The Nature of Food Must Change

Apr 9, 2021 | Environment, Food, Health

And why is that? Simply put, agriculture is one of our core activities that is destroying our environment. It is one of the major contributors to global warming and climate change. And what’s the evidence for that you might ask?

Population growth and urbanization requires us to grow more and more food. In doing so, it puts enormous pressure on a food supply system that is already under duress. Some experts have questioned whether by the year 2050, with a world population approaching 10 billion, we will even be able to produce enough food to feed everybody using current technologies.

Agriculture, including both the production and transportation of food, represents the largest user of fossil fuel-based energy and thus the largest contributor of greenhouse gases and global warming.

Deforestation, for the purpose of clearing land to grow food (e.g., farming or ranching), reduces the amount of carbon dioxide that is removed from the atmosphere and thereby increases greenhouse gas contributing to global warming. Think for a moment the Amazon Rain Forest. A large part of the forest has been destroyed to create tracts of land to graze animals and grow palm trees as a source of palm oil.

Modern agricultural methods use massive amounts of fertilizers which are expensive, use lots of energy (e.g., fossil fuels) in their production and contaminate our ground water, lakes rivers and oceans. Water and its availability — at low or heavily subsidized prices — is a critical aspect of all forms of agriculture. Fresh water is becoming an increasingly scarce commodity.

Where Do We Go From Here? 

Let’s first dispel the myth that we can solve many of these problems and still “feed the world” by growing organic, practicing vegetarianism or veganism and of course, being GMO-free. This idea is, simply put, a falsehood. Organic farming may be attractive in lowering the “carbon footprint” but is up to 80% less efficient than modern farming. If the whole world were to “go organic,” then we would have upwards of 5 billion more starving souls. A vegetarian or vegan diet might appear attractive to wealthy “food-conscious” people in the western world, but it would surely appear ludicrous to the vast majority of people living in the developing and underdeveloped parts of the world. These are people who routinely strive to attain enough animal protein in their diets to sustain themselves. While much is said of GMO-free diets, the fact is that the benefits of genetic engineering in agriculture (e.g., GMOs) are both proven and straightforward. Some of these benefits include: increased crop yields; reduced production costs; reduced use of chemical pesticides; improved nutrient composition; and increased pest and disease resistance. Most importantly, GMOs are safe to consume and are capable of ensuring so-called “food security” for an ever-growing population.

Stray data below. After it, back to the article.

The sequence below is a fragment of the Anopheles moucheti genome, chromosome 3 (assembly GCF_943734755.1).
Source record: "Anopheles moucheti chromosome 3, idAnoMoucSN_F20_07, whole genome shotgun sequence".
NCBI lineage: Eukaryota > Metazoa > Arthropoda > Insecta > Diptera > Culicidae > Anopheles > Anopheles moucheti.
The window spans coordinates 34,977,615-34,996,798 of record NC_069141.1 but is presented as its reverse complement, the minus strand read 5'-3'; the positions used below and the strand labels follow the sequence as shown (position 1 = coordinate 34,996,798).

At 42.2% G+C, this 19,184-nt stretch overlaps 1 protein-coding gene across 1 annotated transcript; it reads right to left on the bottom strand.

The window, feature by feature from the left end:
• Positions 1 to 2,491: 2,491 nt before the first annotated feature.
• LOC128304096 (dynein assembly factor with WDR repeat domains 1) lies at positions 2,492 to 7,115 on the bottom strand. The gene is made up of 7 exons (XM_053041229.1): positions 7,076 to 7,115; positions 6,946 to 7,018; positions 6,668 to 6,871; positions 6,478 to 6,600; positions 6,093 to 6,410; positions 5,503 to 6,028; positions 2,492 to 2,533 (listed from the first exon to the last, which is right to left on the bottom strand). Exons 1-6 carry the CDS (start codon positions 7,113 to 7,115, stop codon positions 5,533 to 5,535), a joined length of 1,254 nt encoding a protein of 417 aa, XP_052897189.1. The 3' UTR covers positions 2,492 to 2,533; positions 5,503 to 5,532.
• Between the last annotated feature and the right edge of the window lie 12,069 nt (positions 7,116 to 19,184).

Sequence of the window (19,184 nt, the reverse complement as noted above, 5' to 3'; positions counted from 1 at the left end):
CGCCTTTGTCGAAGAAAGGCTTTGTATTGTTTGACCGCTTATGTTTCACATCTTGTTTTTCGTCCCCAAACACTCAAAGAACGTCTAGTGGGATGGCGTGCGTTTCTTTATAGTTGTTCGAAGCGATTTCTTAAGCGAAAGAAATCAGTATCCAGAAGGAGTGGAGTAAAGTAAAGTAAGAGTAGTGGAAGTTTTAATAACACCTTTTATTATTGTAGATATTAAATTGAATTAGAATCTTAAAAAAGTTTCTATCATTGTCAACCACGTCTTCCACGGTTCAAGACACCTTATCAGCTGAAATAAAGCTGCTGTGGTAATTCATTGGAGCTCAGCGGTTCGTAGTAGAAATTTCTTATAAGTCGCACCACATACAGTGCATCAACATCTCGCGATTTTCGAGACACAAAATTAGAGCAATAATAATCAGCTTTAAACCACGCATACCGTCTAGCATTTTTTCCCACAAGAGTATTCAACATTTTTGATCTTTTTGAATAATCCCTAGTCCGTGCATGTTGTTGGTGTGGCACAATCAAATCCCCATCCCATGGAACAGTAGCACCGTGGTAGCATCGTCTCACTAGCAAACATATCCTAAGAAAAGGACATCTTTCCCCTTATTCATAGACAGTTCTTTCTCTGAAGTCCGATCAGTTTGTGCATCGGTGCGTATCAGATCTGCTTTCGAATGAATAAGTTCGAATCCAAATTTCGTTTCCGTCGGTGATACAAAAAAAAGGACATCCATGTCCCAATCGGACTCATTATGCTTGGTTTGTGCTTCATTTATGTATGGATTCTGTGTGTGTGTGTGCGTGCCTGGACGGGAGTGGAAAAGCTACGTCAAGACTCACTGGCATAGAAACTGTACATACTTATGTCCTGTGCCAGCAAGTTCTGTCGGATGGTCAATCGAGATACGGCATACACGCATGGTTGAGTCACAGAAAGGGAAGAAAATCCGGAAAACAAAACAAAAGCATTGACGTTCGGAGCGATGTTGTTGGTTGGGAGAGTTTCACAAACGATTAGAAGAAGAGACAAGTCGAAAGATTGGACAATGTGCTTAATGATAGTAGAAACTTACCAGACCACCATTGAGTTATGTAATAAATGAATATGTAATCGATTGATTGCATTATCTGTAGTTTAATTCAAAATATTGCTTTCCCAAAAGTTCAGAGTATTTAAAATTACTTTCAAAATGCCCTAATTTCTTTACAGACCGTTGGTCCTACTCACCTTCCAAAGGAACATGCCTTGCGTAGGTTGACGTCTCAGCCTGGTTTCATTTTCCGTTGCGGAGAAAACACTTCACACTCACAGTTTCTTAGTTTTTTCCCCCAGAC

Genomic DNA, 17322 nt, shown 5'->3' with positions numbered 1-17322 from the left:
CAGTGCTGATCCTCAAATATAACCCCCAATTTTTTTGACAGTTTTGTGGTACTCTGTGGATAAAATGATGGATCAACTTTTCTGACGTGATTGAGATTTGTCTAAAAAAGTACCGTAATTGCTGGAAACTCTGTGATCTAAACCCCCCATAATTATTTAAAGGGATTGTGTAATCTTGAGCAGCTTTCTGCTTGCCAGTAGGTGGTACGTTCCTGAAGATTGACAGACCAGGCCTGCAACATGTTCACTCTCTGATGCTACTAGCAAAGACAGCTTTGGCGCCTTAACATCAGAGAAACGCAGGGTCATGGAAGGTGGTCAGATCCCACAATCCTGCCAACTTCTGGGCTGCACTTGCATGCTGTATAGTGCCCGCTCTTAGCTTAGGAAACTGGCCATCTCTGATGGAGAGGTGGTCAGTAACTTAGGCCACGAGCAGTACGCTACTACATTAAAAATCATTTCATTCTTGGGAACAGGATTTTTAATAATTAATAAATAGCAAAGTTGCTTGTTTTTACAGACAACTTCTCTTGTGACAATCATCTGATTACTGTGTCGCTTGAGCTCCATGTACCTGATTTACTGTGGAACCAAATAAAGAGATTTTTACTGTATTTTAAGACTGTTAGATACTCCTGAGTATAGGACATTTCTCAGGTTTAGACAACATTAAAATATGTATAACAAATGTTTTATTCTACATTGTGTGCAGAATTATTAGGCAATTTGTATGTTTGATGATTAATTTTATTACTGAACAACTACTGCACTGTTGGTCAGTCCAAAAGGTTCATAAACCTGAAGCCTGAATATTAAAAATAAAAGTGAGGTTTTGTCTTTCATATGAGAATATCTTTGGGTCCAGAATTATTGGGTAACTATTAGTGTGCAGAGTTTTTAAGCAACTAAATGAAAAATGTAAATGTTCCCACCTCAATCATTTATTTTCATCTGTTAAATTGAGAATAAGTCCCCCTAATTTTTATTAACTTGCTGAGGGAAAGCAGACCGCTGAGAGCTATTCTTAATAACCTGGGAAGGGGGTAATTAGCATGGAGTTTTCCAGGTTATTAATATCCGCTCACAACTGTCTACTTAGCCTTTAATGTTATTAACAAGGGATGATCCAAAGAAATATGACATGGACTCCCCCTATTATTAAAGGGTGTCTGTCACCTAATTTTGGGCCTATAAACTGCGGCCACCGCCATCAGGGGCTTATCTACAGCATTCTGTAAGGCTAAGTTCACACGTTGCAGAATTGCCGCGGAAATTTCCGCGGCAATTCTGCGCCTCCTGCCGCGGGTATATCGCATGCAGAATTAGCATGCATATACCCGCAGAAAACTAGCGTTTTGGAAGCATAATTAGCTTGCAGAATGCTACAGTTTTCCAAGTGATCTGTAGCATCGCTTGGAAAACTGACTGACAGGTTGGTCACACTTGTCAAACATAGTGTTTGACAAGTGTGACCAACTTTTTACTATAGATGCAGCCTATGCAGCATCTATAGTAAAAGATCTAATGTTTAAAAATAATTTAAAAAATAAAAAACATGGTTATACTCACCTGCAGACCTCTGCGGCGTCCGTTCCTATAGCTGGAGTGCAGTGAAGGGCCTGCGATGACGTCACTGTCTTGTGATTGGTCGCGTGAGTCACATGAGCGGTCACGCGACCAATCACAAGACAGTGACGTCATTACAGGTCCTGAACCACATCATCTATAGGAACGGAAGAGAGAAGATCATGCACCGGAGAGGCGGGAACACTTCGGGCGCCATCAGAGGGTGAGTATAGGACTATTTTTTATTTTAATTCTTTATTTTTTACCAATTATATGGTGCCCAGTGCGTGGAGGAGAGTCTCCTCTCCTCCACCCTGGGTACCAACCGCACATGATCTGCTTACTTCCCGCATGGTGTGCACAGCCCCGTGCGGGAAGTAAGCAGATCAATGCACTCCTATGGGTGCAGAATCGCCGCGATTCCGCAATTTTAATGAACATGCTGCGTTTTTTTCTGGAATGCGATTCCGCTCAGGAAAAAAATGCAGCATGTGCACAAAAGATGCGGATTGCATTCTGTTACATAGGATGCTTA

The Solutions

The overall objective is to grow high quality food, with increasing yields to feed an expanding population, while minimizing the environmental threats described above. Some ways to achieve this are as follows:

Stop cutting down forests to create farmland and grow foods in hothouses. Similar outcomes can even be accomplished in inhospitable land such as deserts where the energy from the sun is free and techniques of drip irrigation allow for absolutely minimal waste of water and fertilizers.

Use the techniques of synthetic biology and genetic engineering to create entirely new or seriously altered foods. For example, you could create a new species of lettuce that is highly nutritious and has a high protein content. Furthermore, you could use “genetic switches” to turn genes on or off — this will allow for growth in different conditions of light, temperature and water. With these techniques, the results may be as good as your imagination. That is, foods that are fully balanced in terms of nutritional value, caloric value and even taste.

Stop growing food on the backs or bellies of animals (e.g., beef, chicken or even fish) and replace these practices with cellular agriculture. It is an effective, healthy alternative with spectacular economic benefits. The meat or other high protein food is real; albeit it is grown in large vats within factories with complete control of the nutrition and taste of the final product. Digital printers can even be used to make the final product look as if they came from an intact cow, chicken or fish. Most importantly, with cellular agriculture, you use 98% less land, 95% less energy and 90% less water.

With these solutions, we can produce sufficient quantities of inexpensive, healthy food that is environmentally friendly. And maybe, just maybe, we will save the planet in the process.


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Image courtesy of Scott Webb.